Sunday, May 28, 2006

Why give Aamir Modi's pedestal? (May 28, 2006)

By Swapan Dasgupta

Since the 1990s, celebrities and activists associated with the Narmada Bachao Andolan have converted self-righteous abusiveness into a fine art. Last week, to take a random but not atypical example, the voice of writer-NBA activist Arundhati Roy was heard across the airwaves telling indulgent Americans that “There is no real democracy in India”. The grim reality of mass murders of the poor and the inspiring insurrection of the Maoists who are gaining control of district after district are not widely known because the “Indian mainstream (is) so servile” and beguiled by neo-liberal fantasies.

To be fair, Aamir Khan should not be equated with the indignant Booker Prize winner. Roy has an admirable way with words and has a definite political agenda. Aamir, on the other hand, is neither a Javed Akhtar nor is he as conceptually endowed as Roy. He is an attractive Bollywood star who has decided that it pays to combine a disarming smile with a loose public agenda. Yet, it is important to remember that Aamir cannot be equated with either a Shabana Azmi or Shatrughan Sinha—articulate representatives of the Left and Right. A man who endorses Coca Cola and simultaneously sups with Medha Patkar, a Luddite if there was one, is either remarkably versatile or just plain confused.

Maybe it is unfair to be so dismissive. What seems to drive Aamir is a profound hatred of Gujarat Chief Minister Narendra Modi. As someone influenced by his environment, he is merely mirroring a fashionable demonology—so fashionable that it led to the much-despised Bush Administration denying Modi a visa to visit the US. For the fashionably bigoted—and they are particularly preponderant in the “slavish” Indian media—the programmes of the Gujarat Government like bringing water to the parched citizens of Kutch and widening the roads of congested Vadodara, reek of fascism. I have even heard a demented secularist likening the urban renewal programme of Vadodara to Hitler’s construction of the Autobahn!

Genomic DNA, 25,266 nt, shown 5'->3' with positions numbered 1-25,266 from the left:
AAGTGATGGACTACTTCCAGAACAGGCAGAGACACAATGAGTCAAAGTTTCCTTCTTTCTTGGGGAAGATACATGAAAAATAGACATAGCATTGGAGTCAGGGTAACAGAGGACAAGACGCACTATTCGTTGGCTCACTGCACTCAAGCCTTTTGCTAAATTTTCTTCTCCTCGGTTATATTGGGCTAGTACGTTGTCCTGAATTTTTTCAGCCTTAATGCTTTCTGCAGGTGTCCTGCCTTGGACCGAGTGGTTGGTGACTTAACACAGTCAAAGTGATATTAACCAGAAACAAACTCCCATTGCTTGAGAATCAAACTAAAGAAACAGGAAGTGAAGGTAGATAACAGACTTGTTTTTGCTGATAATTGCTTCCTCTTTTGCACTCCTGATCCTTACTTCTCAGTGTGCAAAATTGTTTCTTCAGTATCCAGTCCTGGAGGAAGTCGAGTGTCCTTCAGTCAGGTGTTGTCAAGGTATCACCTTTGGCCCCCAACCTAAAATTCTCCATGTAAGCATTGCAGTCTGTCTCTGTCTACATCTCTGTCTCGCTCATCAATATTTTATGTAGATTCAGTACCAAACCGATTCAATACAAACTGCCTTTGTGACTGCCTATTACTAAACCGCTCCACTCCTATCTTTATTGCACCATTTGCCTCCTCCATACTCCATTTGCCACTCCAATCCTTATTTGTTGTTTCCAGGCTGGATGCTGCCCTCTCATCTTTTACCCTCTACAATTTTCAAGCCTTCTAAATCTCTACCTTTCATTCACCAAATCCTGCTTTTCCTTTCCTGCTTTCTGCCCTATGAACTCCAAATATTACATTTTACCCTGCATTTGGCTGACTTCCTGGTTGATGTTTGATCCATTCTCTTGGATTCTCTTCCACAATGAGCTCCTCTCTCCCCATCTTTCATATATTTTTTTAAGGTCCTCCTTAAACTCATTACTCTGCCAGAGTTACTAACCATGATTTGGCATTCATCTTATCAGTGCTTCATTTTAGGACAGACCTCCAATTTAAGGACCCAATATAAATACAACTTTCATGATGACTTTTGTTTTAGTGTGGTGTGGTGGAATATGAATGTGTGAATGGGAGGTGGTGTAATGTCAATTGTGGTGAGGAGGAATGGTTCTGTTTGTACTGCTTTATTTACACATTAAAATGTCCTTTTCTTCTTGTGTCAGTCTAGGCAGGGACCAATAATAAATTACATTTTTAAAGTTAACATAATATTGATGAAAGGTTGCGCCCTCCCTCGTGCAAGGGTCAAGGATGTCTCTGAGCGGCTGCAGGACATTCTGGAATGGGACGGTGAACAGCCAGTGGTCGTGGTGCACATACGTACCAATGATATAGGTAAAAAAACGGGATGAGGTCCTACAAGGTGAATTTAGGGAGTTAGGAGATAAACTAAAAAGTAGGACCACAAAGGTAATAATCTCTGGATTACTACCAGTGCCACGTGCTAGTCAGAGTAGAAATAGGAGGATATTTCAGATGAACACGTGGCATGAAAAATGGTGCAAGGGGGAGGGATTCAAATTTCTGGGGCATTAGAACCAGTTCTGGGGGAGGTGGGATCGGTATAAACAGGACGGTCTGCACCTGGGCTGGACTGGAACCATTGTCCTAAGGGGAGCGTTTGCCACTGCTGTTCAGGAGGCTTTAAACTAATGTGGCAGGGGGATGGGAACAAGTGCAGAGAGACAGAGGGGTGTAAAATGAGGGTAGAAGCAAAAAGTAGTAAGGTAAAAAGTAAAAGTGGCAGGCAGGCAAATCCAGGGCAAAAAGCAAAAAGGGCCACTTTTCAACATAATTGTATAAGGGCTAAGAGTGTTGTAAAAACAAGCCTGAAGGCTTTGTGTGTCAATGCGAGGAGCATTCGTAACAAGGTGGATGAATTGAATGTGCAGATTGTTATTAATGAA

When it comes to Modi, anything goes. Modi may be the Gujarati icon and the man the Indian Right awaits, but you can’t be a Modi admirer and be thin-skinned at the same time. That he defied treacherous wisdom and won Gujarat in 2002 was bad enough. The fashionable hatred for Modi has grown exponentially with his success in exposing the hollowness of the NBA campaign.

There was a time when an I-love-Modi pronouncement was an invitation for a fatwa of social ostracism. Today, the circle of Modi baiters is shrinking rapidly, and soon it will be confined to professional ambulance chasers, English TV anchors and friends of jihadis. It was revealing that when good sense compelled the Prime Minister to disregard the partisan advice of Saifuddin Soz on the rehabilitation issue, Medha Patkar’s counter-offensive was to question Modi’s secular credentials. Devoid of a worthwhile political plank, Modi’s detractors have fallen back on the resurrection of Muslim angst.

Maybe Aamir’s posturings on the “victims” of Sardar Sarovar dam and the displaced of Vadodara aren’t so evolved. In any case, they have absolutely nothing to do with Fanaa, a run-of-the-mill Bollywood film with the usual spiel about a terrorist with a golden heart. Amit Thakkar, the alleged mastermind of the unofficial ban on Fanaa in Gujarat, has every right to be outraged by Aamir’s views but to call for an apology is absolutely preposterous. Aamir’s right to be ignorant and offensive is sacrosanct, as is Thakkar’s right to not buy a ticket for Fanaa. But a “ban”, which helped Aamir gloss over a trade dispute with multiplex owners, puts the BJP in Gujarat on par with the narrow-minded regimes in Nagaland, Punjab and Goa that have banned The Da Vinci Code.

It certainly does no good to the image of the Gujarat Chief Minister. Predictably, he is being blamed for the puerile misadventures of the BJP’s youth wing. By putting Aamir on par with the Chief Minister, you are actually knocking Modi off his pedestal.

(Published in Sunday Pioneer, May 28, 2006)


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